"For almost six decades, the United States has played a leading role in global efforts to alleviate hunger and malnutrition and to enhance world food security through the sale on concessional terms or donation of U.S. agricultural commodities. The objectives for foreign food aid include providing emergency and humanitarian assistance in response to natural or manmade disasters, and promoting agricultural development and food security. In its FY2014 budget submission to Congress, the Administration proposes major changes in the funding and structure of both emergency and development food aid programs (Food for Peace Title II). U.S. international food aid programs have traditionally been authorized in farm bills. The most recent of such bills, the Food, Conservation, and Energy Act of 2008 (P.L. 110-246), authorized through FY2012 and amended international food aid programs. These programs are administered either by the Foreign Agricultural Service (FAS) of the U.S. Department of Agriculture (USDA) or by the U.S. Agency for International Development (USAID). U.S. international food aid has been distributed mainly through five program authorities: the Food for Peace Act (P.L. 480); Section 416(b) of the Agricultural Act of 1949; the Food for Progress Act of 1985; the McGovern-Dole International Food for Education and Child Nutrition Program; and the Local and Regional Procurement Pilot Project, a pilot program in the 2008 farm bill which ended in FY2012. In addition, the 2008 farm bill also reauthorized the Bill Emerson Humanitarian Trust (BEHT), a reserve of commodities and cash for use in the Food for Peace programs to meet unanticipated food aid needs."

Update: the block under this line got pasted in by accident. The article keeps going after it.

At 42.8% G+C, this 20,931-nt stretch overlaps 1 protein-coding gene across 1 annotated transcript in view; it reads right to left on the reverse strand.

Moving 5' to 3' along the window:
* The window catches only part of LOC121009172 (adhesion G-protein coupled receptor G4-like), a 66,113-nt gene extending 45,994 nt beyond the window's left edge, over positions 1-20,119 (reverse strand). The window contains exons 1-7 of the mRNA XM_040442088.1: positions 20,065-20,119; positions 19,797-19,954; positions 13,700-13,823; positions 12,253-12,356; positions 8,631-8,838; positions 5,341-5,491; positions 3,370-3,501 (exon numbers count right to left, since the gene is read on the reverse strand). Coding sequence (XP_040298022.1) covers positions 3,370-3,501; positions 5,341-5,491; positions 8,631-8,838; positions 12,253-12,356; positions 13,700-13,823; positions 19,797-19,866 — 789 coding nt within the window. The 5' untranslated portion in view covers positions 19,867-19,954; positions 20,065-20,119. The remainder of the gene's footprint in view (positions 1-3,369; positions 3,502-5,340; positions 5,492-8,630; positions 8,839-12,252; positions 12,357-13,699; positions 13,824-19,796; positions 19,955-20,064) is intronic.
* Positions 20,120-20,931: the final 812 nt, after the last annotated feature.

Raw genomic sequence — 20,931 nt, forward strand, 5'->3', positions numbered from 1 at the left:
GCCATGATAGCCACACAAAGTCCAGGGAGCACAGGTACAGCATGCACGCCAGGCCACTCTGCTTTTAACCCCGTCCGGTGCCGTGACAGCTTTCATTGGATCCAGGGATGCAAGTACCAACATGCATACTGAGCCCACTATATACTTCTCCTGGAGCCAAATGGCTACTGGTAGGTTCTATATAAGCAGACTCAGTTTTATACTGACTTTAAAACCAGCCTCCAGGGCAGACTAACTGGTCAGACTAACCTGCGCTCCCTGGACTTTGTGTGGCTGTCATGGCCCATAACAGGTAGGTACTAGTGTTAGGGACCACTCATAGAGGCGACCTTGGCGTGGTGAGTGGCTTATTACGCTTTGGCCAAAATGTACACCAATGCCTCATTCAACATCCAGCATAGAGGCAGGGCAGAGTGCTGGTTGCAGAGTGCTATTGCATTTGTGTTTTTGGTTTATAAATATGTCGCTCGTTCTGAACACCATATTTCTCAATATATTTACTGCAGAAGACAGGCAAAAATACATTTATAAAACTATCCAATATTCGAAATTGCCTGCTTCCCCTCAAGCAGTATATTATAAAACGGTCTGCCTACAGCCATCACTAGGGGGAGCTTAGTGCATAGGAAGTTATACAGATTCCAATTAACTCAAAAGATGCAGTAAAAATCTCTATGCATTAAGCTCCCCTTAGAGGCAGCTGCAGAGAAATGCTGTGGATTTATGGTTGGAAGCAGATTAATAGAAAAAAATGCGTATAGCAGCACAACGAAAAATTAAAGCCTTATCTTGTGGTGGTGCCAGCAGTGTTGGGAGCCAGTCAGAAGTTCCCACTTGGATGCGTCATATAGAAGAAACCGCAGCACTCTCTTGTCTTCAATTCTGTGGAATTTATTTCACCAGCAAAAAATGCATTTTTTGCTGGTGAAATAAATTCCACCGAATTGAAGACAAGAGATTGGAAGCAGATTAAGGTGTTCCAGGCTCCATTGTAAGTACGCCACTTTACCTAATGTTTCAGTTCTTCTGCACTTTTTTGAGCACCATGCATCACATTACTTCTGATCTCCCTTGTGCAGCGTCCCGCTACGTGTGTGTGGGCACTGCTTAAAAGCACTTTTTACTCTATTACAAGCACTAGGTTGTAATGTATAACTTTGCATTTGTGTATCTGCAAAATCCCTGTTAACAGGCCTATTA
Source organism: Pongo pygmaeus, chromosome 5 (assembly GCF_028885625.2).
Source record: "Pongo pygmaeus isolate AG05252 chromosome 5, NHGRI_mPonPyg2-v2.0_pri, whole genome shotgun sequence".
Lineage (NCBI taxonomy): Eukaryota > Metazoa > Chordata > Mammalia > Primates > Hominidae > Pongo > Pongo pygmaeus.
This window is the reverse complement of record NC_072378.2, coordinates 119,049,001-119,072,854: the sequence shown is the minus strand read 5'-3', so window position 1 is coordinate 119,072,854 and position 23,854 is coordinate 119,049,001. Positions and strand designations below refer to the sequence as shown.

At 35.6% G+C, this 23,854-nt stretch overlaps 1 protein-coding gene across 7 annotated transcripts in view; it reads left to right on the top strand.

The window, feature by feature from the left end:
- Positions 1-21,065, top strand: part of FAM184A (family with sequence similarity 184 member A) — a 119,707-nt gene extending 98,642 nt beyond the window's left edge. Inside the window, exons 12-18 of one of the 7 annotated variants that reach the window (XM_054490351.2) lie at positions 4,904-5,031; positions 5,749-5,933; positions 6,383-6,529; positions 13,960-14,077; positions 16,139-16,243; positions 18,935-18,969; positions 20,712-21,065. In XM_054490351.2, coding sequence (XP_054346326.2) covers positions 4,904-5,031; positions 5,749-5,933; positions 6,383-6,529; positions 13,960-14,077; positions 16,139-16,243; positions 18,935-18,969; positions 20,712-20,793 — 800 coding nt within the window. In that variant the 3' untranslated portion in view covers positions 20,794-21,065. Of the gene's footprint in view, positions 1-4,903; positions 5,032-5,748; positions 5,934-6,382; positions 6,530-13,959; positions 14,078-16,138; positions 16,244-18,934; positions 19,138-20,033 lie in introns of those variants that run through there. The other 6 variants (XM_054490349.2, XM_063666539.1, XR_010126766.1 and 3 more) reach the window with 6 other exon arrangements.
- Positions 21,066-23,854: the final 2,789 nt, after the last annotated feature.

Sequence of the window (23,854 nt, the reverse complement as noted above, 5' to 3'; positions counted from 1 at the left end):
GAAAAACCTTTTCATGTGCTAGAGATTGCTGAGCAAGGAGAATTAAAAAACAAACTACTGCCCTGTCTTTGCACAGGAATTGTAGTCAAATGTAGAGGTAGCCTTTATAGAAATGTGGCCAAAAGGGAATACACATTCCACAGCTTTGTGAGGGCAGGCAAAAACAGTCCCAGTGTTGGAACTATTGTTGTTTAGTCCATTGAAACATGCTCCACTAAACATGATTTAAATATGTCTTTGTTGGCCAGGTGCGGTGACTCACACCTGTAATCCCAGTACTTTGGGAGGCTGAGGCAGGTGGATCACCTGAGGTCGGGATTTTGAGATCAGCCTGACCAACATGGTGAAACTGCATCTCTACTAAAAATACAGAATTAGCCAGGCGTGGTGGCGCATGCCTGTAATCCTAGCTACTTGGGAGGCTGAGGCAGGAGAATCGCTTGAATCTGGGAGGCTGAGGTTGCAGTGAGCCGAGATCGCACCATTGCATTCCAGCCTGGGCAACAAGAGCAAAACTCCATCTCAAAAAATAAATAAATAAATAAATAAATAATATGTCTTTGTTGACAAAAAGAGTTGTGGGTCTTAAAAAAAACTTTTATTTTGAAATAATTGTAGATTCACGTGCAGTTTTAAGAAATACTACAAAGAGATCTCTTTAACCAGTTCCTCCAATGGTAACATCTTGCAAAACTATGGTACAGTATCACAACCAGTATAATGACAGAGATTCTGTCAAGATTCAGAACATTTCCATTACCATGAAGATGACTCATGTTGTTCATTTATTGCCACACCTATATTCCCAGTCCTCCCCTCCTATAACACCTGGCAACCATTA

CRS Report for Congress, R41072